GCP Infrastructure Investments Limited (LSE:GCP) is trading with a trailing P/E of 15.6x, which is lower than the industry average of 17x. Although some investors may jump to the conclusion that this is a great buying opportunity, understanding the assumptions behind the P/E ratio might change your mind. Today, I will explain what the P/E ratio is as well as what you should look out for when using it. Check out our latest analysis for GCP Infrastructure Investments
Demystifying the P/E ratio
A common ratio used for relative valuation is the P/E ratio. It compares a stock’s price per share to the stock’s earnings per share. A more intuitive way of understanding the P/E ratio is to think of it as how much investors are paying for each pound of the company’s earnings.
Price-Earnings Ratio = Price per share ÷ Earnings per share
P/E Calculation for GCP
Price per share = 1.28
Earnings per share = 0.082
∴ Price-Earnings Ratio = 1.28 ÷ 0.082 = 15.6x
On its own, the P/E ratio doesn’t tell you much; however, it becomes extremely useful when you compare it with other similar companies. Ideally, we want to compare the stock’s P/E ratio to the average of companies that have similar characteristics as GCP, such as size and country of operation. A common peer group is companies that exist in the same industry, which is what I use below. Since it is expected that similar companies have similar P/E ratios, we can come to some conclusions about the stock if the ratios are different.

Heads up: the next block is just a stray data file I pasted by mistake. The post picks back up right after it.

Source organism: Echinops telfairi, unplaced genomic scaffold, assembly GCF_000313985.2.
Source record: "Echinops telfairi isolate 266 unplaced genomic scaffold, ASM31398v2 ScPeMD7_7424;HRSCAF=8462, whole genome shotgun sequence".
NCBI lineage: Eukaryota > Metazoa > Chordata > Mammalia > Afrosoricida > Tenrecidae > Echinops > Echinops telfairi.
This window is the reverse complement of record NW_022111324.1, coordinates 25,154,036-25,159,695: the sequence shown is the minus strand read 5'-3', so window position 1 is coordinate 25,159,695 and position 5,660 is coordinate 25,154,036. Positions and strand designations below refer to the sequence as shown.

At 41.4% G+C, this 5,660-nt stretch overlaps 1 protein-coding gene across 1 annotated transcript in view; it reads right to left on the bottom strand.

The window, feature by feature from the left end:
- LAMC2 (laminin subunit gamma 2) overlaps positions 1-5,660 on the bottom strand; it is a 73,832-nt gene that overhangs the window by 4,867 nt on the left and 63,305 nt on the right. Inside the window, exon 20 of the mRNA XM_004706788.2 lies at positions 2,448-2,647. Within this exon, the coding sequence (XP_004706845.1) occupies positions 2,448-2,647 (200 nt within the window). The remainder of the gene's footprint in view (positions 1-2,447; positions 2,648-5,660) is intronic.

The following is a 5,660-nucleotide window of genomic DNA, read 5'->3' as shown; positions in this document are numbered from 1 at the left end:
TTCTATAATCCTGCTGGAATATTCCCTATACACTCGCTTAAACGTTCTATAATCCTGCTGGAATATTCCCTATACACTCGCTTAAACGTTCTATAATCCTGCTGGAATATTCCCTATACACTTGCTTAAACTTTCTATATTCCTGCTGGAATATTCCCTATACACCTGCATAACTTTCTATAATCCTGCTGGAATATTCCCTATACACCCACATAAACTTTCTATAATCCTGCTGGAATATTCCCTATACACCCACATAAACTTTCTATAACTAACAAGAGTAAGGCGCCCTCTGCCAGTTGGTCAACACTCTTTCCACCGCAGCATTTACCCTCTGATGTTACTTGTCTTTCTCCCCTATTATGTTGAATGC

GCP’s P/E of 15.6x is lower than its industry peers (17x), which implies that each dollar of GCP’s earnings is being undervalued by investors. As such, our analysis shows that GCP represents an under-priced stock.
A few caveats
However, before you rush out to buy GCP, it is important to note that this conclusion is based on two key assumptions. The first is that our peer group actually contains companies that are similar to GCP. If this isn’t the case, the difference in P/E could be due to some other factors. For example, if you inadvertently compared lower risk firms with GCP, then investors would naturally value GCP at a lower price since it is a riskier investment. Similarly, if you accidentally compared higher growth firms with GCP, investors would also value GCP at a lower price since it is a lower growth investment. Both scenarios would explain why GCP has a lower P/E ratio than its peers. The second assumption that must hold true is that the stocks we are comparing GCP to are fairly valued by the market. If this assumption is violated, GCP’s P/E may be lower than its peers because its peers are actually overvalued by investors.
What this means for you:
Are you a shareholder? If your personal research into the stock confirms what the P/E ratio is telling you, it might be a good time to add more of GCP to your portfolio. But keep in mind that the usefulness of relative valuation depends on whether you are comfortable with making the assumptions I mentioned above.
Are you a potential investor? If you are considering investing in GCP, looking at the PE ratio on its own is not enough to make a well-informed decision. You will benefit from looking at additional analysis and considering its intrinsic valuation along with other relative valuation metrics like PEG and EV/Sales.
PE is one aspect of your portfolio construction to consider when holding or entering into a stock. But it is certainly not the only factor. Take a look at our most recent infographic report on GCP Infrastructure Investments for a more in-depth analysis of the stock to help you make a well-informed investment decision. Since we know a limitation of PE is it doesn’t properly account for growth, you can use our free platform to see my list of stocks with a high growth potential and see if their PE is still reasonable.
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